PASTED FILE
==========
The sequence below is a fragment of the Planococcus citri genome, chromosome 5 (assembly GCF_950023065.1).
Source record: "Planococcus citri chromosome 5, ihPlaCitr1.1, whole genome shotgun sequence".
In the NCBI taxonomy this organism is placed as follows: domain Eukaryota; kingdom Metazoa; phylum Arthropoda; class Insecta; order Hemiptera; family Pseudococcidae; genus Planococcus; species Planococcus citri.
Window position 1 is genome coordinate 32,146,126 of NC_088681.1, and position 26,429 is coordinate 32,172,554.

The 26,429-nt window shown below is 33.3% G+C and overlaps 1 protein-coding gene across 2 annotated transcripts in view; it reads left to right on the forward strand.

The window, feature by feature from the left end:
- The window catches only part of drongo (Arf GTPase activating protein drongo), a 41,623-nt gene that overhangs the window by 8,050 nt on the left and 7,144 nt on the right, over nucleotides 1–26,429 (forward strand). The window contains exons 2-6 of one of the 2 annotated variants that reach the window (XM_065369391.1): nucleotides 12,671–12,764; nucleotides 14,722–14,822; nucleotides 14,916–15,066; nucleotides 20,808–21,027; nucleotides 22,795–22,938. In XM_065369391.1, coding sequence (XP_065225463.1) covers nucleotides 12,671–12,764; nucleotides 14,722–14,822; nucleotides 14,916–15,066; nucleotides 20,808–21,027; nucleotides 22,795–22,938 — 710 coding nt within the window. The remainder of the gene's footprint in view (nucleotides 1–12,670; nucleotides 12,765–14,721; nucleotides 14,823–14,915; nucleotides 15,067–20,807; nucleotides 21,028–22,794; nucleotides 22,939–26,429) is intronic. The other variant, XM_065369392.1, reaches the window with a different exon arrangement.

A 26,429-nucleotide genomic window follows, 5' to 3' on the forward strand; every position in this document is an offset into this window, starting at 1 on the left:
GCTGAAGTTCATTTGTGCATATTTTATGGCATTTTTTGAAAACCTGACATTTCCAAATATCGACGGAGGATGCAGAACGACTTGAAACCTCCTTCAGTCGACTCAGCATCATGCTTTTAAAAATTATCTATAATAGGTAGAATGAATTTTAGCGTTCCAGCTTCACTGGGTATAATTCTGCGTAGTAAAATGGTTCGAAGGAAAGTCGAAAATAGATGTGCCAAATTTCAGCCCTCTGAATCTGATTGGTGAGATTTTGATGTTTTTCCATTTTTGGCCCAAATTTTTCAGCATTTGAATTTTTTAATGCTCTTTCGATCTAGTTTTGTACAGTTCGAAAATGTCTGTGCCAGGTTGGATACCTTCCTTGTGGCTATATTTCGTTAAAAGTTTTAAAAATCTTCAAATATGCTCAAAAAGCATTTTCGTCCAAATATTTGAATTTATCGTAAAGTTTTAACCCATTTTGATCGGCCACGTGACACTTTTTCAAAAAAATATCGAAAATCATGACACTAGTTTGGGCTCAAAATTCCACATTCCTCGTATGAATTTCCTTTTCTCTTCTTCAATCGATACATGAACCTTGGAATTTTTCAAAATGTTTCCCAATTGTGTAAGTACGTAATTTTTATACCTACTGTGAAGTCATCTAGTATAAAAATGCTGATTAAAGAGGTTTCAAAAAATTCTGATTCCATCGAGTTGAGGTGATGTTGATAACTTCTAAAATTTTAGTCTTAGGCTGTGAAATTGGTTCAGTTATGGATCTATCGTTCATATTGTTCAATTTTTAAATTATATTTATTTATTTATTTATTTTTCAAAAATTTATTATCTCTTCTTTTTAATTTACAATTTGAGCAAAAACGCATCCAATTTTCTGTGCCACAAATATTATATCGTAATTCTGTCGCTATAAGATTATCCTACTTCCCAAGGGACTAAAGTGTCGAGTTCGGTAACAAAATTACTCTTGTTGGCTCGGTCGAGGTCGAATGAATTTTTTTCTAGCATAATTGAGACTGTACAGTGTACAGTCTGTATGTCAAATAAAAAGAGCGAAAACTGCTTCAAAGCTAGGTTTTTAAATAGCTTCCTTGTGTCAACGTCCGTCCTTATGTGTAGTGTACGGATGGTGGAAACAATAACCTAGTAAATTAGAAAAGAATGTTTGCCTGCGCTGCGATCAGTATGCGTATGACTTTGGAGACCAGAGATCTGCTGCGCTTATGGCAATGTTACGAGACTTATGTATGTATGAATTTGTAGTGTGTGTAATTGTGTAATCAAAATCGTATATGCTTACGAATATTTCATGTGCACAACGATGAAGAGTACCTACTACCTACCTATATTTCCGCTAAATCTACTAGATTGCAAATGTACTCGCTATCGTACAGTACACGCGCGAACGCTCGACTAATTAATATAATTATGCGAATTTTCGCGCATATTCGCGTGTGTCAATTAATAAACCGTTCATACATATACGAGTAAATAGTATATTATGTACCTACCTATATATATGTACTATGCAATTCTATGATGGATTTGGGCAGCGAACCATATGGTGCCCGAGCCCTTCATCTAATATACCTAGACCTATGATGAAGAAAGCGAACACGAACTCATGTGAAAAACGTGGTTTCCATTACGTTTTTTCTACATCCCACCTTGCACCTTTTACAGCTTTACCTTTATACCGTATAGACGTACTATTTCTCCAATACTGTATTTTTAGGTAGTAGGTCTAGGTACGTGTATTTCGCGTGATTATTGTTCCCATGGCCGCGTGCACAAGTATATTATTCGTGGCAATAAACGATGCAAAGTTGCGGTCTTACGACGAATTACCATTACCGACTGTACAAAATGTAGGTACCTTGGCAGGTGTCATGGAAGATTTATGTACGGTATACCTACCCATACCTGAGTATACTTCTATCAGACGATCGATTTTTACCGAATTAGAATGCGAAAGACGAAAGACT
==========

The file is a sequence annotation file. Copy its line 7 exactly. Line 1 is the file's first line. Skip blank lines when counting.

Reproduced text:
- The window catches only part of drongo (Arf GTPase activating protein drongo), a 41,623-nt gene that overhangs the window by 8,050 nt on the left and 7,144 nt on the right, over nucleotides 1–26,429 (forward strand). The window contains exons 2-6 of one of the 2 annotated variants that reach the window (XM_065369391.1): nucleotides 12,671–12,764; nucleotides 14,722–14,822; nucleotides 14,916–15,066; nucleotides 20,808–21,027; nucleotides 22,795–22,938. In XM_065369391.1, coding sequence (XP_065225463.1) covers nucleotides 12,671–12,764; nucleotides 14,722–14,822; nucleotides 14,916–15,066; nucleotides 20,808–21,027; nucleotides 22,795–22,938 — 710 coding nt within the window. The remainder of the gene's footprint in view (nucleotides 1–12,670; nucleotides 12,765–14,721; nucleotides 14,823–14,915; nucleotides 15,067–20,807; nucleotides 21,028–22,794; nucleotides 22,939–26,429) is intronic. The other variant, XM_065369392.1, reaches the window with a different exon arrangement.